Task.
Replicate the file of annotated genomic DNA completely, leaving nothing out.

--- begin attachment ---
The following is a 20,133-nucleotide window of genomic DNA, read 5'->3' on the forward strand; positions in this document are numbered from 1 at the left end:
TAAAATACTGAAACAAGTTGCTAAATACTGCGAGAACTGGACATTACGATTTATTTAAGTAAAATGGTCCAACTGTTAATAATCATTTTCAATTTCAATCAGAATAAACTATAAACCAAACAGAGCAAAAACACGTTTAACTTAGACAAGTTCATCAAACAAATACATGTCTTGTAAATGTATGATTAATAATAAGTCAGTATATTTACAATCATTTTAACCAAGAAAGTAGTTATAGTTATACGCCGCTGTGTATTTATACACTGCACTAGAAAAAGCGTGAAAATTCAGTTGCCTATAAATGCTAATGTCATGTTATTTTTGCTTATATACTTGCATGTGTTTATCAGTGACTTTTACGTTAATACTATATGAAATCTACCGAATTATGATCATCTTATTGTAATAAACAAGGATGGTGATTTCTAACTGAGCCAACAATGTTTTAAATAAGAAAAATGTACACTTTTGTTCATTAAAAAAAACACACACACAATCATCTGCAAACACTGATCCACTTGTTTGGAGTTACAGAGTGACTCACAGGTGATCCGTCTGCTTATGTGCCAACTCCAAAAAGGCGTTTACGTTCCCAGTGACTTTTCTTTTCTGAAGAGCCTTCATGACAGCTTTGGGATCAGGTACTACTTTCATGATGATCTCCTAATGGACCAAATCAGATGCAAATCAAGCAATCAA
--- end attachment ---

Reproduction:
The following is a 20,133-nucleotide window of genomic DNA, read 5'->3' on the forward strand; positions in this document are numbered from 1 at the left end:
TAAAATACTGAAACAAGTTGCTAAATACTGCGAGAACTGGACATTACGATTTATTTAAGTAAAATGGTCCAACTGTTAATAATCATTTTCAATTTCAATCAGAATAAACTATAAACCAAACAGAGCAAAAACACGTTTAACTTAGACAAGTTCATCAAACAAATACATGTCTTGTAAATGTATGATTAATAATAAGTCAGTATATTTACAATCATTTTAACCAAGAAAGTAGTTATAGTTATACGCCGCTGTGTATTTATACACTGCACTAGAAAAAGCGTGAAAATTCAGTTGCCTATAAATGCTAATGTCATGTTATTTTTGCTTATATACTTGCATGTGTTTATCAGTGACTTTTACGTTAATACTATATGAAATCTACCGAATTATGATCATCTTATTGTAATAAACAAGGATGGTGATTTCTAACTGAGCCAACAATGTTTTAAATAAGAAAAATGTACACTTTTGTTCATTAAAAAAAACACACACACAATCATCTGCAAACACTGATCCACTTGTTTGGAGTTACAGAGTGACTCACAGGTGATCCGTCTGCTTATGTGCCAACTCCAAAAAGGCGTTTACGTTCCCAGTGACTTTTCTTTTCTGAAGAGCCTTCATGACAGCTTTGGGATCAGGTACTACTTTCATGATGATCTCCTAATGGACCAAATCAGATGCAAATCAAGCAATCAA